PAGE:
Israel Drazin


Contrary to the belief and hopes of most people, but consistent with the thinking of
people such as Maimonides and Yeshayahu Leibowitz (1903-1994), I don’t think
there is a personal God. I am convinced that God is transcendent: God created
the world out of nothing or formed it out of preexisting and eternal matter,
set the laws of nature in it, and then stopped being involved in the earth and
its people. God is not engaged in what is occurring on earth, and is not
revealed in nature and the daily affairs and history of people. People cannot
have a religious experience of God or connect with God in any way. God is
unknowable. We are, as Maimonides writes, unable to make any meaningful
statement about God. Judaism, according to this view, does not teach about the
unknowable and transcendent God. Judaism is a set of practices and a Jew is he
and she who commits to observe these practices. The benefits of observing these
practices are the acquisition of some truths and the improvement of one’s self
and society. “Some truths,” but not all; truth also comes from science and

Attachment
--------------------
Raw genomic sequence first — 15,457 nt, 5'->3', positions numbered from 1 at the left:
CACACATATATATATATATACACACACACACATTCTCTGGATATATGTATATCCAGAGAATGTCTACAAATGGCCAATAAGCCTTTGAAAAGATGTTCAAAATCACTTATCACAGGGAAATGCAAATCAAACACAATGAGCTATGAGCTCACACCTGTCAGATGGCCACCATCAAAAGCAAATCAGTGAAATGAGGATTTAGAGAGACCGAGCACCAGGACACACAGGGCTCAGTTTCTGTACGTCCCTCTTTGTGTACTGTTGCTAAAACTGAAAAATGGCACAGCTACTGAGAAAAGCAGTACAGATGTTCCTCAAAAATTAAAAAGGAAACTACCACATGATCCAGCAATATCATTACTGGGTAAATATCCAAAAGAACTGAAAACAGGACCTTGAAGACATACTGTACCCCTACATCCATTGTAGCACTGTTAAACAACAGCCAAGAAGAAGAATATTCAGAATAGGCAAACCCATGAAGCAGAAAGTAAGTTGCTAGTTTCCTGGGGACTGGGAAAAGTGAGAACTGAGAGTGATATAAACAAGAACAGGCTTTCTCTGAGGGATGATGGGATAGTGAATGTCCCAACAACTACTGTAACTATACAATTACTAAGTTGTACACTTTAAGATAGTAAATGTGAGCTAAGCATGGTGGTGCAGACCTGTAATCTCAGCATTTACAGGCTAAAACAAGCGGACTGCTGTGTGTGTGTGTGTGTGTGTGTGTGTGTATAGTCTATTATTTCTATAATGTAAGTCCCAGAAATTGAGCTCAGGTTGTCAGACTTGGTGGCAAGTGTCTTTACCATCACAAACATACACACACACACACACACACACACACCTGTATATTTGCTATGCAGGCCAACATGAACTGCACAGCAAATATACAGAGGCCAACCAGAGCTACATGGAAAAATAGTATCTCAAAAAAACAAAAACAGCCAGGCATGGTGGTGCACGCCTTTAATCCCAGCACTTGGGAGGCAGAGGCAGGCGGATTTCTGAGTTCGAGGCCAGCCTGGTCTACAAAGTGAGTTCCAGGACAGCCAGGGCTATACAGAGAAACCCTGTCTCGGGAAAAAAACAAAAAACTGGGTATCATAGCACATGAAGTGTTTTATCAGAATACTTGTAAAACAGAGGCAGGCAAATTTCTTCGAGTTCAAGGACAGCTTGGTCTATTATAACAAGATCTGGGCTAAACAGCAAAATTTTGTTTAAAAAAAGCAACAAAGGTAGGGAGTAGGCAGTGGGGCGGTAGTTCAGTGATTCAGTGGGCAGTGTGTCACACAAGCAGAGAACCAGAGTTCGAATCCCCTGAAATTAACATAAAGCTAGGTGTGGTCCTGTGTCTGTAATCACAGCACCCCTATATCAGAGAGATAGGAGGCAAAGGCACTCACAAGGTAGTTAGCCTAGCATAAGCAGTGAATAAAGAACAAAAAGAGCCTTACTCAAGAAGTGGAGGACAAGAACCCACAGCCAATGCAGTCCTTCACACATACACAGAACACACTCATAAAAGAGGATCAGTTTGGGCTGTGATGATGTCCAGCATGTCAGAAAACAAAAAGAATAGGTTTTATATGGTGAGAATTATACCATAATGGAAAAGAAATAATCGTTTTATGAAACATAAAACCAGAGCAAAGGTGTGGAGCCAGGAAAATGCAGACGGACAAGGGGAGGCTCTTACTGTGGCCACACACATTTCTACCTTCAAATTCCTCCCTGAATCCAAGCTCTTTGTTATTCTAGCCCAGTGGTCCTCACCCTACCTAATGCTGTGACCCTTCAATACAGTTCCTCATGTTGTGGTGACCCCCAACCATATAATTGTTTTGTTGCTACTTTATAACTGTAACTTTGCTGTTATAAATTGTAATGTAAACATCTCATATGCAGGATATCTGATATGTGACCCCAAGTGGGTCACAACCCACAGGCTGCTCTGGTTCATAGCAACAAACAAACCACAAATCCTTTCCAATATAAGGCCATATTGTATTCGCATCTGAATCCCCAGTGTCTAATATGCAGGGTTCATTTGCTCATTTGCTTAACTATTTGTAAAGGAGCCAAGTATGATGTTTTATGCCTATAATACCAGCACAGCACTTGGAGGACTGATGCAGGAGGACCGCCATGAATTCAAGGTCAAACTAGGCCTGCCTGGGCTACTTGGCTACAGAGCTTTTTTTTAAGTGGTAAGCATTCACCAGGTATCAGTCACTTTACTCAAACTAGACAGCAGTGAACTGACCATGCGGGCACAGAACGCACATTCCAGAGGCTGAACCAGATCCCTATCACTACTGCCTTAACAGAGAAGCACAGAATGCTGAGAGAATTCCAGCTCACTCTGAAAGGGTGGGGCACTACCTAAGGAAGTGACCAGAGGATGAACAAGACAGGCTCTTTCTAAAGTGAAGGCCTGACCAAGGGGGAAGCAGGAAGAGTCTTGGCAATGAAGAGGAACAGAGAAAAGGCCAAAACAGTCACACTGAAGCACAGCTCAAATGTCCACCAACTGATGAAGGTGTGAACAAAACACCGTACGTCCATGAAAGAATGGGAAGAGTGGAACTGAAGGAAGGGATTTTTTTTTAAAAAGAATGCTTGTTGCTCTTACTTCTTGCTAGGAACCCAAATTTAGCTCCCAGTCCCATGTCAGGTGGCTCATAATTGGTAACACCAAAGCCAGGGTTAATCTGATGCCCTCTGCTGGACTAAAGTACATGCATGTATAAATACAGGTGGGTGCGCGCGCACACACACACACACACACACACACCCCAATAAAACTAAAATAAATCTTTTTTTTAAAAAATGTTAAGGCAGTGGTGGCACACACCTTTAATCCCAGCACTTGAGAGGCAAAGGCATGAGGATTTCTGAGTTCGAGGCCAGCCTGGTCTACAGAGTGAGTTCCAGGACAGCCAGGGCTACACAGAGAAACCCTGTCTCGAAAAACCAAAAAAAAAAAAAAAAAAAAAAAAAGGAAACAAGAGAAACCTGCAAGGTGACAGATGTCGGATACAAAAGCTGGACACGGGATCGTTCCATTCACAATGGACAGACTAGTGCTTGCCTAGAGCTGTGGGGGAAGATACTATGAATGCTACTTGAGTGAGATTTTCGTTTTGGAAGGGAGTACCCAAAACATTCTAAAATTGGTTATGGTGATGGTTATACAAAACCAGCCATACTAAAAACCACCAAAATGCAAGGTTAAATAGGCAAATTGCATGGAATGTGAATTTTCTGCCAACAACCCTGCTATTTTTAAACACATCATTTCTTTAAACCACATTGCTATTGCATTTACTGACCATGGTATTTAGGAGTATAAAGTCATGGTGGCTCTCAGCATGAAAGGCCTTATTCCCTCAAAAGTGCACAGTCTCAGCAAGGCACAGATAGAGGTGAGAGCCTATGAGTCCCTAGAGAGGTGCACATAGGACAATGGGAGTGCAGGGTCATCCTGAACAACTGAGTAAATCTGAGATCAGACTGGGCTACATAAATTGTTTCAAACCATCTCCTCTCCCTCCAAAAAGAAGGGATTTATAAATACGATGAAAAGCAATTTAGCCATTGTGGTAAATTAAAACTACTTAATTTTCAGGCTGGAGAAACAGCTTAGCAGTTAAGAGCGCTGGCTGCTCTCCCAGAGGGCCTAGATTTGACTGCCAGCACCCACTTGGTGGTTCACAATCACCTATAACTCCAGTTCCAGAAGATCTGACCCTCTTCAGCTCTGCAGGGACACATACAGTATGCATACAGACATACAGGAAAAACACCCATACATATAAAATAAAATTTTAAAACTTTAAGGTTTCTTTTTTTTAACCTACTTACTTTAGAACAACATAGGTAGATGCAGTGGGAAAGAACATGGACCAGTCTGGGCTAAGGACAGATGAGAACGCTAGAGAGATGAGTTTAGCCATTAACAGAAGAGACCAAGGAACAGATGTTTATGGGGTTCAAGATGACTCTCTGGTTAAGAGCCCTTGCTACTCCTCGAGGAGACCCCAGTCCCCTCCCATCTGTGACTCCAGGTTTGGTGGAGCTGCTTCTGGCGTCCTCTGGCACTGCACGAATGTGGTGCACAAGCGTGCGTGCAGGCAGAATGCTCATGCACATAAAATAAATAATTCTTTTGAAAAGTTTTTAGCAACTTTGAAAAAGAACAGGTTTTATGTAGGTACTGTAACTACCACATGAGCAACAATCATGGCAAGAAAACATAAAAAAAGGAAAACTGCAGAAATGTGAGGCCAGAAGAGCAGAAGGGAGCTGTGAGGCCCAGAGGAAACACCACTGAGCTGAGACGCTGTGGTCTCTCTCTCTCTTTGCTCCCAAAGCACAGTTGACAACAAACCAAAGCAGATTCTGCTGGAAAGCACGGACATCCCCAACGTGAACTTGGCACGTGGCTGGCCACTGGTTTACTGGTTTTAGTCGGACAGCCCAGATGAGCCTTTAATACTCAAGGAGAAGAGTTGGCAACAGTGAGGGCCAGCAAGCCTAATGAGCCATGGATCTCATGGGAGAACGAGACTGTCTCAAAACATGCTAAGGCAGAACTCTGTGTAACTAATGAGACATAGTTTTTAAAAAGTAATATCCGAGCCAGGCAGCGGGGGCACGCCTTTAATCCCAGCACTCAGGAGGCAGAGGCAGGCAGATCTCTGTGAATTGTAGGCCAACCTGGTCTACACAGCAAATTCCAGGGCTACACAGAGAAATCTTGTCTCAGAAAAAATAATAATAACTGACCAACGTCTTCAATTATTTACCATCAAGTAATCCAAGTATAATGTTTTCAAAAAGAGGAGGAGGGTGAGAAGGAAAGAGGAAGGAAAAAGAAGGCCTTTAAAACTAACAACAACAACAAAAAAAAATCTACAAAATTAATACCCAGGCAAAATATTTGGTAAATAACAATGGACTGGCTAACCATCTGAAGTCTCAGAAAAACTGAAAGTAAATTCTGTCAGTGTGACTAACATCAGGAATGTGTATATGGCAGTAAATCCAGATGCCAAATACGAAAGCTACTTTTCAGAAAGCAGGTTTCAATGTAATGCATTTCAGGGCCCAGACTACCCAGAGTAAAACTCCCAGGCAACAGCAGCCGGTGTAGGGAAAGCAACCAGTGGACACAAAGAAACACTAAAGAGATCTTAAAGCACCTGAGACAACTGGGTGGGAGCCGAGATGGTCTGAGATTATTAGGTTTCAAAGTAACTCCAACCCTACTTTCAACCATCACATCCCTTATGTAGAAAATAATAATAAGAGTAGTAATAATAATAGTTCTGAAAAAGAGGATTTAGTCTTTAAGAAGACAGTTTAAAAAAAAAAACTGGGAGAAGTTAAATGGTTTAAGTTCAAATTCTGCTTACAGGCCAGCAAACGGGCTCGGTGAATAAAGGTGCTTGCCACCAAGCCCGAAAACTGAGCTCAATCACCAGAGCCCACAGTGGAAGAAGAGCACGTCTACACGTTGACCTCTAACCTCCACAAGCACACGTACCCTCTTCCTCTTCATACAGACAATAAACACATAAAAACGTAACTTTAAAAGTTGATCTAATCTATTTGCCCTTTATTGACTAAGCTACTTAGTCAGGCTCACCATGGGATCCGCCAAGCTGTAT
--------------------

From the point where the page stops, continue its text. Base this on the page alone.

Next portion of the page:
Thus God is not the cause of the evils on earth. The laws of nature are good for the
earth as a whole, even though these laws harm individuals frequently. A fallacy
that most people have, Maimonides taught, is that they think that the world was
created for humans. Thus they are surprised when humans are hurt. But the truth
is that we do not know why the world was created and from all appearances, it
was not created as a paradise for people. This is the meaning of the tale of
Adam and Eve being driven from the Garden of Eden: people must realize, as the
Bible goes on to say, that they must work hard to succeed, with the sweat of
their brows. Nothing worthwhile comes easy; if it is easy it is probably wrong.


What is the source of evil? It is not God, the devil, or the stars. Maimonides and
other rationalists, and even the poet Yehudah Halevi, explain that what we
consider evil has one of three sources, although Halevi divides the three into
several more. Many painful situations are the result of what people do to
themselves, such as stepping out in the cold without wearing adequate clothing
or failing to study and then being unable to find a job. The second is when
someone else causes the person pain, such as when Hitler decided to expand
Germany by killing millions or when a neighbor cuts down a tree and it falls on
the house next door. The third is the laws of nature, which, as previously
stated, is good for the world as a whole but can hurt individuals, such as a
heavy rain or winds that clean the earth, but kills people.